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Jewish World Review
Dec. 28, 2007
/ 19 Teves 5768
Let's put it to a vote
A week is a long time in politics, as a British prime minister once said. This is true for our current election season in two senses. First, a week of the same partisan pandering and vacuous sound bites rehearsed for TV makes a week seem like an eternity. Americans are so repelled that roughly 75 percent think the country is on the wrong track.
Second, with deep unhappiness slowly fading over Iraq, anything can change the focus in a few days in '08: a recession, a deeper credit crisis, fears of inflation, a terrorist attack, or something out of left field.
Until then, the candidates are more or less running campaigns based on their personalities and biographies (with deletions, evasions, and double talk to appease the base, notably from Mitt Romney and less so from Rudy Giuliani: They were for it before they were against it). All of them are smart, ambitious, and competitive, with huge egos. But what the public seeks is somebody whose moral values it can respect. Sen. John McCain's late spurt is entirely due to his sticking to his guns while others wobble.
Indeed, this is the year of the wobble. Sen. Hillary Clinton was the odds-on favorite, but the air started to leak from her campaign when she flip-flopped on a plan by the New York governor to issue driver's licenses to illegal immigrants. She still has formidable assets: a unique appeal to women, national recognition, an established political machine, what seemed to be a comprehensive grasp of the issues. But she has yet to overcome the feeling that she is scripted and calculating. She brings to mind the good student, resented because she worked overly hard to achieve.
And then there is the fact that her marital asset, Bill Clinton, became a loose cannon, demeaning the credentials of Sen. Barack Obama, attacking the media for favoring Obama, asserting that he had been opposed to the Iraq war, contrary to everything he had said earlier to so many people.
Dubious endorsement. As bad as it was, it got worse in one of those you-could-not-have-made-it-up moments. Former U.N. Ambassador Andrew Young recommended Senator Clinton to the black community by asserting that "Bill is every bit as black as Barack," then following up with: "He's probably gone with more black women than Barack." Who wanted those associations with the White House to be brought back? All this only reminded voters of the Clintonian capacity for negative campaigning and polarization, just when the country was looking for a better message.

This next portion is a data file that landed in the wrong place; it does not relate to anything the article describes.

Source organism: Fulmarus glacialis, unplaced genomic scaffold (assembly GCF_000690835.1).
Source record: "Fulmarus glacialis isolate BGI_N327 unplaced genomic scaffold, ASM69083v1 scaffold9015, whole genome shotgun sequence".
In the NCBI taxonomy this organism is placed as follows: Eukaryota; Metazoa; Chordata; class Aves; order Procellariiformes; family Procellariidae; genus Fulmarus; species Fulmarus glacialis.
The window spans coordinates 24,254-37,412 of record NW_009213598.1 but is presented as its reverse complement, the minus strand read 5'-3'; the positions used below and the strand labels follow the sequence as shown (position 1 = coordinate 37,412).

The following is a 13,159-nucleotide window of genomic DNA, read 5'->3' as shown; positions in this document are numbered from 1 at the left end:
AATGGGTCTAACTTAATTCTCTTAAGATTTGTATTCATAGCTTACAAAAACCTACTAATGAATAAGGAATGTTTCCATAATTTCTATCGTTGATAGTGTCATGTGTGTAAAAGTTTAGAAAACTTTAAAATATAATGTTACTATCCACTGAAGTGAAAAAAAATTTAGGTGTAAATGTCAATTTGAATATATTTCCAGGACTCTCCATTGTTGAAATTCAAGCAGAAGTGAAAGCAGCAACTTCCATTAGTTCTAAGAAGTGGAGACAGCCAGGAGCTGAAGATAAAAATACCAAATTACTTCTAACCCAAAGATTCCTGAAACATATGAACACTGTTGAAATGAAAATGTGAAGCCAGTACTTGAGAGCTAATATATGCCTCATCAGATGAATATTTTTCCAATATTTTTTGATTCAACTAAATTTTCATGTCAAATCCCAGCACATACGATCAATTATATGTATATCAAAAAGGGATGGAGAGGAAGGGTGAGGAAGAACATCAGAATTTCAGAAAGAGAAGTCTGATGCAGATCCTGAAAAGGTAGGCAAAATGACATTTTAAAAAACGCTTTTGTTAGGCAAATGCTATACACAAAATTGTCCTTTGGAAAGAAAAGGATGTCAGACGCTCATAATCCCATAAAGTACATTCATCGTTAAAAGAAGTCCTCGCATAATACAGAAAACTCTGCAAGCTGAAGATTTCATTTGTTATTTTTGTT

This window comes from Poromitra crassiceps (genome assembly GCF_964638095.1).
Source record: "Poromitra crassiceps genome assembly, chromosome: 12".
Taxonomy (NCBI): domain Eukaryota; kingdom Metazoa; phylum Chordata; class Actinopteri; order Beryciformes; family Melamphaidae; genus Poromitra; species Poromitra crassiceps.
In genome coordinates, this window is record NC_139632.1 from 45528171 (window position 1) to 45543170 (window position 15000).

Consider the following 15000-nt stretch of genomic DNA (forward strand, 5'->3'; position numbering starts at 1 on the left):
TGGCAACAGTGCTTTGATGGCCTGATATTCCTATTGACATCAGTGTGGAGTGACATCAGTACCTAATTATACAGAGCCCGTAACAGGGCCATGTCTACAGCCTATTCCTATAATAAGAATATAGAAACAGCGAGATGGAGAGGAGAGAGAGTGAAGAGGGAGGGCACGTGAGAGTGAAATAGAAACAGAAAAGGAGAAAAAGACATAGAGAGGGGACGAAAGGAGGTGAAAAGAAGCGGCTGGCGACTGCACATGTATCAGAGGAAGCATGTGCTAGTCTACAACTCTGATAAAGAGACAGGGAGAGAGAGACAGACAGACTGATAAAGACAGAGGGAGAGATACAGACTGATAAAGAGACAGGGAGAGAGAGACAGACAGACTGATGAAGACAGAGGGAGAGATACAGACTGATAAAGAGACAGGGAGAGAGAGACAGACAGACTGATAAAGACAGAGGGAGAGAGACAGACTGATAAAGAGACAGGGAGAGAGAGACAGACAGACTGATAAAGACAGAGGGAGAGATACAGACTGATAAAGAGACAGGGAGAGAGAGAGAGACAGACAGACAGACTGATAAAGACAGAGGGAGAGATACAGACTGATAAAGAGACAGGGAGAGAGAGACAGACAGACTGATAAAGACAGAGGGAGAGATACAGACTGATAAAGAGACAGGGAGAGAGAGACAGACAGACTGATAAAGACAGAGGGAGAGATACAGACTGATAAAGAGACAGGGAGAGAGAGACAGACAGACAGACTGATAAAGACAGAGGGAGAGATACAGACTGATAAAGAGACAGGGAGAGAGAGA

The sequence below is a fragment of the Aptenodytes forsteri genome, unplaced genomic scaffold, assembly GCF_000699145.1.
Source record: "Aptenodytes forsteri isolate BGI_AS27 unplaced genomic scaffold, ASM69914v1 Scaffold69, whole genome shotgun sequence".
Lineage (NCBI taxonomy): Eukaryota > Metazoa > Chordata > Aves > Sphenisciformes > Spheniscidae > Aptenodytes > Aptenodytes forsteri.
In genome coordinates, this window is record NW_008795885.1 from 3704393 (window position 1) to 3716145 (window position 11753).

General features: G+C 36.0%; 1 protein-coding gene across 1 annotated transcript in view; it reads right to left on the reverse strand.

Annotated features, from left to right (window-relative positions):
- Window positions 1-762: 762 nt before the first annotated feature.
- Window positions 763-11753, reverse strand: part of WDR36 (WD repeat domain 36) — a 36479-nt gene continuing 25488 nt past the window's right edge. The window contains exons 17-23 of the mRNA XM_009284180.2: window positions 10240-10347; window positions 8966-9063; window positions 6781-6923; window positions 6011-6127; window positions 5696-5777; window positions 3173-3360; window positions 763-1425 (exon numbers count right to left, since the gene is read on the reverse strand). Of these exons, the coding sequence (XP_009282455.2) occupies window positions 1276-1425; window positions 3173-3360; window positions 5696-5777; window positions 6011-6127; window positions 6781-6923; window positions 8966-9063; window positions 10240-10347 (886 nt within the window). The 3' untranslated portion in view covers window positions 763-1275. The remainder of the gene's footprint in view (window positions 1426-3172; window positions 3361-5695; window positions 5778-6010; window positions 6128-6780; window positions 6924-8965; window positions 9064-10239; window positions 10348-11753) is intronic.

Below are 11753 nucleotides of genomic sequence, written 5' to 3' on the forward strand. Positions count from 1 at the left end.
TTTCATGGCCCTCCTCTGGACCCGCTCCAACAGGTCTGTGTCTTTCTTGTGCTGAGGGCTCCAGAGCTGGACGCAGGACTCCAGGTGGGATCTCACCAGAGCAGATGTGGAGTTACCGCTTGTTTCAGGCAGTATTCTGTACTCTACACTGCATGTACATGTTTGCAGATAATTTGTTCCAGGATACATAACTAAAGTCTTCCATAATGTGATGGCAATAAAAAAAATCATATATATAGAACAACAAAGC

Simultaneously, Obama has continued to grow in public standing as he focuses on the need to do things differently. His message has gained traction as he heads into the Iowa and New Hampshire primaries, in part helped by his support from Oprah Winfrey and her popularity with women and African-Americans, crucial demographics in Democratic primaries. Obama is presenting himself as the anti-Clinton, putting forth his ideas in a noncontroversial way and limiting his political attacks. This tone has been well received in both Iowa and New Hampshire.
On the other side, the Republican Party is in a wide-open race with three different candidates leading in four different states: Mike Huckabee breaking through in Iowa because of his ease and humor, combined with religious conservative credentials; Romney in New Hampshire; and Giuliani in Michigan and Florida. Giuliani has long led the national polls, based on his crime fighting and his image as the Gen. Ulysses Grant of the 9/11 tragedy. His campaign has been seriously weakened recently as the media focus shifted to his personal life. He is hoping to survive the early primaries and then do well in Florida and Michigan before hitting the big-state primaries of February 5.
Romney was at first seen to be Giuliani's major competitor. But Romney's campaign has gained little traction. Republicans, especially conservatives, are naturally suspicious of his shameless flip-flopping on a wide array of issues: abortion, stem cell research, gay rights, and an earlier lack of support for President Reagan. Since his conversion to the faithful has come at a time of political convenience when he decided to run for the presidency he's being seen as a salesman devoid of any heartfelt commitment. Because of his tactic of pandering to his supposed base at the risk of losing national support, his advantages of movie-star good looks and persuasive speaking style now suggest a kind of plasticity. Party insiders call him "Multiple-choice Mitt."
Fortunately, this depressing and distressing campaign is about to be transformed by actual primary votes. Not a moment too soon, we can all be relieved to know what the people think and not what the media think.
The nation still yearns for a political leader who will let the future in.
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